this is so stupid (0)

Anonymous Coward | 1 year,3 days | (#45184731)

between bsd and linux all the network hardware is running mostly the same or similar code. juniper, cisco, citrix, etc. this article would have been more relevant in 2003.

Make every packet light (1, Interesting)

acscott (1885598) | 1 year,3 days | (#45184739)

TFA did not mention details. Linux has patent-inhibited memory management complications. The best networking OS will be able to handle 2^32 connections (or about 4.2 billion). No OS can come near this. Is Linux better than the alternatives? Never, as long as its memory footprint is inhibited by patents. A good networking OS will be scale-free. (for those graduate students looking for a thesis). Thus, the best networking OS is the most fault-tolerant with the best throughput, and the smartest engineers behind it. No OS is fault-tolerant. Throughput is a function of memory (all things being equal), and the smartest engineers are probably challenged to maintain a quality of life that is satisfactory. It's a great question of what the best NOS is. Keep it coming, but don't muddy up the waters with misinformation. If you do make a suggestion, provide real empirical support. (It's not my job to do this since I have not declared what the best NOS is. I do have my opinions though.)

Re:Make every packet light (0)

Anonymous Coward | 1 year,3 days | (#45184955)

why 2^32 connections?

Re:Make every packet light (1)

postbigbang (761081) | 1 year,3 days | (#45184981)

Ummmm, no.

TFA may be pimping his own opinion but the SDN technologies are getting faster and smarter. Windows is embedding it, VMware is embedding it, and the fabrics that talk inter-site or enter-fabric are becoming increasingly well-defined and are OS agnostic, rather than OS-specific. Cisco and Juniper need to hold on to their hats as VM tenant fabrics start to become largely autonomous of traditional network fabrics made up of Stuff, Our Esteemed and Expensive Yet Versatile Network Gear, and whatever all that Stuff is connected to.

There are well-known communications constructs, like puppet, chef, et al that he mentioned that are great tool sets. Equally well-known are "service bus" pipelines for Microsoft, and several API sets that VMware uses, along with still more from Xen/CitrixXenserver and even (dare I say it?) Oracle. These days its a battle between traditional network core turfs and those behind cloudish/zone-ish/tenant turfs that want to be autonomous and control their own network space without having to talk to a network engineer to get equipment logically moved from point A to B or G-through-R.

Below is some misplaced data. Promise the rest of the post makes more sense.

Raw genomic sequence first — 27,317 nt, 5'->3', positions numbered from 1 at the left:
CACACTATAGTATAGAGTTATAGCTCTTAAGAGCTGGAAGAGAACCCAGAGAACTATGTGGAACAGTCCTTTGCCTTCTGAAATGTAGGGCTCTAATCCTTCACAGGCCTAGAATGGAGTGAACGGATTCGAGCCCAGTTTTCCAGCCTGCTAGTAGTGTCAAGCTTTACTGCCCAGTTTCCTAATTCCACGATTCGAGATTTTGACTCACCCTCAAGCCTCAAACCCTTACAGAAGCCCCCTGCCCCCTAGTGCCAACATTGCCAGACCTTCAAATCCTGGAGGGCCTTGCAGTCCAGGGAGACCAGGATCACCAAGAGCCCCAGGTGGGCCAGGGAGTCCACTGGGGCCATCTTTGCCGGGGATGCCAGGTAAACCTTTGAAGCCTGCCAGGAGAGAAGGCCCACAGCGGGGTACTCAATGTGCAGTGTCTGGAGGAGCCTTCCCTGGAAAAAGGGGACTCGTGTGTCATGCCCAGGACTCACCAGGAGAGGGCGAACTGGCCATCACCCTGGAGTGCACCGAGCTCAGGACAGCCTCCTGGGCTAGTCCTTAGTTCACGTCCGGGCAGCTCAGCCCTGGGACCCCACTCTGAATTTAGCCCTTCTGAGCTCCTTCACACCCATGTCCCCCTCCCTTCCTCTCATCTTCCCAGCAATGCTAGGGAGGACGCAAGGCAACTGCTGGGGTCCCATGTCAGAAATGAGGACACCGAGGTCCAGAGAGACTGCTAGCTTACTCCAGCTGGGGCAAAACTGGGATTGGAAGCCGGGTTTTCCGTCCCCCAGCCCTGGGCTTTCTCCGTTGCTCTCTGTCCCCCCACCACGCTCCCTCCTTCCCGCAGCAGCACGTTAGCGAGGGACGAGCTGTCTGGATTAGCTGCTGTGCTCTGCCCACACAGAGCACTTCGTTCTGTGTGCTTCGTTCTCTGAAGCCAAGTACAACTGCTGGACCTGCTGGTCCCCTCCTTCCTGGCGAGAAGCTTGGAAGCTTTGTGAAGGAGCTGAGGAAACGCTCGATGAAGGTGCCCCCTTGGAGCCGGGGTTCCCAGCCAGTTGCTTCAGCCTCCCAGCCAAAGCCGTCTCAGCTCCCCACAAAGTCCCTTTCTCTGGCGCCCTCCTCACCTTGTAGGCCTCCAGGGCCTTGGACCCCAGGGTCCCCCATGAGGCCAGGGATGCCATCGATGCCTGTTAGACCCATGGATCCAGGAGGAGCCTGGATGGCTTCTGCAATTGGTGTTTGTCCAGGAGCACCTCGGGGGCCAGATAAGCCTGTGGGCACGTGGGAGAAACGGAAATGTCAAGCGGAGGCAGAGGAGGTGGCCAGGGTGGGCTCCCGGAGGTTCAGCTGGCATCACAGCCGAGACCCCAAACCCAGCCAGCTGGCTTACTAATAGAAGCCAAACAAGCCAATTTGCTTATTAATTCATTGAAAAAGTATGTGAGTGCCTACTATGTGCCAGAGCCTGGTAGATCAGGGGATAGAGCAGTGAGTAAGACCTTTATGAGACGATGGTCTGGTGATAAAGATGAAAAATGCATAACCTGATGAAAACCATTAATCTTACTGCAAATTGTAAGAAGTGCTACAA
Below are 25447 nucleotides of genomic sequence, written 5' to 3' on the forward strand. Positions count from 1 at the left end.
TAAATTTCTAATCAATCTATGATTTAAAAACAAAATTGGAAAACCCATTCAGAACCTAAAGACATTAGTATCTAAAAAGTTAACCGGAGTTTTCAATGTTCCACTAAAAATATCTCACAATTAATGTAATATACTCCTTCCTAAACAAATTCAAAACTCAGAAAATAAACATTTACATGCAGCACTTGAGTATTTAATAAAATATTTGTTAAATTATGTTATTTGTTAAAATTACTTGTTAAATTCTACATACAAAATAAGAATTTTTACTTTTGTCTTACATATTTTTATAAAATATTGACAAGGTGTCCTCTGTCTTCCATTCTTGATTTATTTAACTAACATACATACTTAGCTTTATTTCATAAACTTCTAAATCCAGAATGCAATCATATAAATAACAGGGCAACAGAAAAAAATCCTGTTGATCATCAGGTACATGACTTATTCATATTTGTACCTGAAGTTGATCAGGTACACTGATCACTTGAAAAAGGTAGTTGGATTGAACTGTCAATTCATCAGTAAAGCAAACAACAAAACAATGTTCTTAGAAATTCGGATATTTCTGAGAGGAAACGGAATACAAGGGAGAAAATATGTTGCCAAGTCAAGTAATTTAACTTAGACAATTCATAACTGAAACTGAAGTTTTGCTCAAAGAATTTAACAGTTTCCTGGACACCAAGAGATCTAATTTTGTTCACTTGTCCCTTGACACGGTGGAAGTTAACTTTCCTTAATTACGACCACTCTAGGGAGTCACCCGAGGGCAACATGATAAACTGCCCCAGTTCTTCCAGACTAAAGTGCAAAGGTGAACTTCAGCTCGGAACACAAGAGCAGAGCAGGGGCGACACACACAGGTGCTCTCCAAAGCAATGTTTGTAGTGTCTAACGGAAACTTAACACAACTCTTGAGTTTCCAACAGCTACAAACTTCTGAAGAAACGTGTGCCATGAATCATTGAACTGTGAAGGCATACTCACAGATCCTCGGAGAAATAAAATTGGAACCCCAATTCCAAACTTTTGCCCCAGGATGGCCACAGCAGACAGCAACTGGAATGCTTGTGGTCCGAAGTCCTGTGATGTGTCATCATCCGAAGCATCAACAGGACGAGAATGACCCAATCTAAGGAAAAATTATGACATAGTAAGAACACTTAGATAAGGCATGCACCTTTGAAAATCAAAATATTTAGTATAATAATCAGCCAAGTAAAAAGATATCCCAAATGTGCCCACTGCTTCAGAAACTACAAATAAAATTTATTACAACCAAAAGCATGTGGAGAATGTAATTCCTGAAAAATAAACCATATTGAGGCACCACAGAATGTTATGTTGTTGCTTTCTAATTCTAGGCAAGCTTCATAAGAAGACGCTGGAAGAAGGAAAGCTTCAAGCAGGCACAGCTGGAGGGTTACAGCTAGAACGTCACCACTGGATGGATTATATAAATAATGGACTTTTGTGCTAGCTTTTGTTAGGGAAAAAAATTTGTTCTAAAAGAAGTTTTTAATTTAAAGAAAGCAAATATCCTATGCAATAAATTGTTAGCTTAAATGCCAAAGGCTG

It's DISinformation to believe that captive hardware devices need run Linux, BSD, or an RTOS; all are good and all have their places. To finish TFA, I almost needed a snorkel.

Patent-inhibited memory management complications? (3, Interesting)

codeusirae (3036835) | 1 year,3 days | (#45184985)

"Linux has patent-inhibited memory management complications .. Is Linux better than the alternatives? Never, as long as its memory footprint is inhibited by patents"

What specific patents are you referring to here, please provide links to the citations ..

Stating the obvious (4, Insightful)

EmperorOfCanada (1332175) | 1 year,3 days | (#45184805)

I think many slashdot'rs will read this as "Your next network will use electricity." I am pretty sure most people around here have networks that are close to 100% Linux. Maybe the occasional switch or whatnot is running something proprietary.

No, no it isn't. (1)

Anonymous Coward | 1 year,3 days | (#45184949)

Linux on a core switch is like Windows running on a phone - it'll work, but it's clearly not the right tool for the job. I see a lot of small to medium routers running BSD, and that's a good fit, but just look at a Catalyst 6500 supervisor card or switch card and imagine Linux running on that... there's so much custom hardware designed solely for handling packets that a general-purpose OS / kernel like Linux simply cannot handle it.

Oh, and Cisco-style config files are great, thanks. We've all been using an IOS or IOS-alike interface for a few decades now, and it's stuck around, much like bash, and C, because it does what it does very well, and nothing better has yet been found. Iptables is a mess by comparison, and I will not mourn its passing.

One of the more blatant slashvertisements (1)

Gothmolly (148874) | 1 year,3 days | (#45185035)

Buzzwordy market-speak summary pointing to the personal blog of an unknown company?

Thanks, Timothy.

My last Network Operating System was Linux (0)

Anonymous Coward | 1 year,3 days | (#45185155)

Cisco NX-OS is based on MontaVista Software embedded Linux.

Cisco Nexus (0)

Anonymous Coward | 1 year,3 days | (#45185163)

Cisco's Nexus line running NX-OS uses some type of Linux.

NOS? Don't make me laugh (1)